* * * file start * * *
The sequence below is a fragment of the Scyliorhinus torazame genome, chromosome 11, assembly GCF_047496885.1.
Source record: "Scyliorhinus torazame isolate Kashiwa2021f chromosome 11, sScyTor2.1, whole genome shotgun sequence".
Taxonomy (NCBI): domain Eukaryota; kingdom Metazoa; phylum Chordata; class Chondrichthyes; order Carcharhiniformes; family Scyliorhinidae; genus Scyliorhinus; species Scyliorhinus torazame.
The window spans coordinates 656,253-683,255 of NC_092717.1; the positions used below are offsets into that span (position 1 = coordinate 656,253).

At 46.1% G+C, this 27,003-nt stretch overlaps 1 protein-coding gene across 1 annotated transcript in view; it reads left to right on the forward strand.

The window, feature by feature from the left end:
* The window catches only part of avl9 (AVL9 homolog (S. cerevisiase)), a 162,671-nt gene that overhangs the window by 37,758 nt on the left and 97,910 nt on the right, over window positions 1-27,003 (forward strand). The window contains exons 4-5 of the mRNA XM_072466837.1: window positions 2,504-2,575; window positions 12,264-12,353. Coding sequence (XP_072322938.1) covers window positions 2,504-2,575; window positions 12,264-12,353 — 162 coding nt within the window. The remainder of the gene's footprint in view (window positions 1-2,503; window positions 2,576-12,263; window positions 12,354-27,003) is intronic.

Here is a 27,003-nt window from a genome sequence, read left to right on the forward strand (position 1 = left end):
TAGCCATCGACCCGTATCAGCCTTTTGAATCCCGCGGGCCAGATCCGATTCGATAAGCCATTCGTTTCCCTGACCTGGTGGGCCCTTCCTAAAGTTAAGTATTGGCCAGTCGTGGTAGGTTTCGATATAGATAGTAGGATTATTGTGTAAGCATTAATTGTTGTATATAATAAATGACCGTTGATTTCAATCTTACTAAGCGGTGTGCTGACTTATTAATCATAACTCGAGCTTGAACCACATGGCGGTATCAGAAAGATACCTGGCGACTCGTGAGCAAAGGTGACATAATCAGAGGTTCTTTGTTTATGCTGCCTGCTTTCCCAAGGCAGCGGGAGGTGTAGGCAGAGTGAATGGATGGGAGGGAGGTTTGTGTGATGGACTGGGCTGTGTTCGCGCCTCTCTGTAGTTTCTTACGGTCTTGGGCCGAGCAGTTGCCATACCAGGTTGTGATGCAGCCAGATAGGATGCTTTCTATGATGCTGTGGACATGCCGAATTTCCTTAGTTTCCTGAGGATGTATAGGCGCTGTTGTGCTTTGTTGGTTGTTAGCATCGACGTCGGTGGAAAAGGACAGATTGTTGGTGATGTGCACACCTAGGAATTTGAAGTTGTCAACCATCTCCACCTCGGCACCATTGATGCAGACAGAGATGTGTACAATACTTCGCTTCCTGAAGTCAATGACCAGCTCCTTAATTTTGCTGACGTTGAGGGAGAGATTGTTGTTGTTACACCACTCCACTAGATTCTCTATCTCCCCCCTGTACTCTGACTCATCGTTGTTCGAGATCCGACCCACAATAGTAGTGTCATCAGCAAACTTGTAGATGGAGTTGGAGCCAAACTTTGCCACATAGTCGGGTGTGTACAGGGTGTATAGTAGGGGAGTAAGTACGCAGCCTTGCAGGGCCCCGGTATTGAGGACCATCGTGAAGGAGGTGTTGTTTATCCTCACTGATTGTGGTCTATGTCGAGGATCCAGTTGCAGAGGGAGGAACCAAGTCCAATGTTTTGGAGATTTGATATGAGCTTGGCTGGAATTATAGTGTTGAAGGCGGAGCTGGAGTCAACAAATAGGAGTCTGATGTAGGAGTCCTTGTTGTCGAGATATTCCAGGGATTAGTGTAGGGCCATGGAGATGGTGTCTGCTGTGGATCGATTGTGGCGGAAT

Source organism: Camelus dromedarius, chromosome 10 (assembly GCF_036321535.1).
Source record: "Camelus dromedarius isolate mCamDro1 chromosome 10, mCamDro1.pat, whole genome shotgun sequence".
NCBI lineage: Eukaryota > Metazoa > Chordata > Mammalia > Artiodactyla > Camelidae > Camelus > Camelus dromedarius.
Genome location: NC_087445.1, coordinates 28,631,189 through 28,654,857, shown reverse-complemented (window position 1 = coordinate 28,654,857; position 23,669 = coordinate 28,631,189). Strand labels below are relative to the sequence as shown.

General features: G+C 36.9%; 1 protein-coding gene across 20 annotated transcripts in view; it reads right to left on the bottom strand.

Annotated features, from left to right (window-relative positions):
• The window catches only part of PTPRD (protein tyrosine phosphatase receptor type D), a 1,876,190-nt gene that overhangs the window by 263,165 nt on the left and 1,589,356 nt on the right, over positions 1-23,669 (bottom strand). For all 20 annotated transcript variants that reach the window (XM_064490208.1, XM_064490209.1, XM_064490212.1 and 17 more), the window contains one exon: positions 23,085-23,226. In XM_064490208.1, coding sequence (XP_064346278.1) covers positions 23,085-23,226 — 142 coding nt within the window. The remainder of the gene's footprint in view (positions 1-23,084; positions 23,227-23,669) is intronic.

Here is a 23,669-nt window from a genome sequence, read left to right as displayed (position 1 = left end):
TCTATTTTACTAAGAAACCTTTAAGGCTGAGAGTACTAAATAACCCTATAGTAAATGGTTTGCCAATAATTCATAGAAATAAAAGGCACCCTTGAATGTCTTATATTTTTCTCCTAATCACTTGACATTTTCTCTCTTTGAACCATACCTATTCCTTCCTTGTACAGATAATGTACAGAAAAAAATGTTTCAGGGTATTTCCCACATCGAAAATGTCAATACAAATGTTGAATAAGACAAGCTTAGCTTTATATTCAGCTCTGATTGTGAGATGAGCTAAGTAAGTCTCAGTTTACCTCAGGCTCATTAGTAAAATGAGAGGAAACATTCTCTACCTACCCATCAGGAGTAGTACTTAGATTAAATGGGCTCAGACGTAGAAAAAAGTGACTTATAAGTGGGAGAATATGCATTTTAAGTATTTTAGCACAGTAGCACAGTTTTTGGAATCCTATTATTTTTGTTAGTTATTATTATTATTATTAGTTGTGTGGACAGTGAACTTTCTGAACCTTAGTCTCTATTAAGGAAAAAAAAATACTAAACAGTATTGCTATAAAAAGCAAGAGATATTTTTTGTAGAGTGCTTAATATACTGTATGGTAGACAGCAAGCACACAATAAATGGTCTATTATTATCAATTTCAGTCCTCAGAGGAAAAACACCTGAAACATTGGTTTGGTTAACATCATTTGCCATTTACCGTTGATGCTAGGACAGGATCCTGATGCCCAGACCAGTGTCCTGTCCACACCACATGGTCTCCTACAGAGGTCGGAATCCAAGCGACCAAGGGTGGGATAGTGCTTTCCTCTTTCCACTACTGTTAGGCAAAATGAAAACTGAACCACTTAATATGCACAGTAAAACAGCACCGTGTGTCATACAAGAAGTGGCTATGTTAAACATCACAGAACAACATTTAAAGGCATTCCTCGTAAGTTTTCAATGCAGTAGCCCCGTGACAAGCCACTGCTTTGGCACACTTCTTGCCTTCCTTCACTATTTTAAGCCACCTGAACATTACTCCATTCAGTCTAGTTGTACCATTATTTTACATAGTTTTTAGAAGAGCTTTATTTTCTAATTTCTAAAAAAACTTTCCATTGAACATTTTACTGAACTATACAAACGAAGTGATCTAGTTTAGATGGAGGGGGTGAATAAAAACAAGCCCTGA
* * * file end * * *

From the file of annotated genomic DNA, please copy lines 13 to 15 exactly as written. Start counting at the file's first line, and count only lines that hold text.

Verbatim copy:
Genome location: NC_087445.1, coordinates 28,631,189 through 28,654,857, shown reverse-complemented (window position 1 = coordinate 28,654,857; position 23,669 = coordinate 28,631,189). Strand labels below are relative to the sequence as shown.

General features: G+C 36.9%; 1 protein-coding gene across 20 annotated transcripts in view; it reads right to left on the bottom strand.

Annotated features, from left to right (window-relative positions):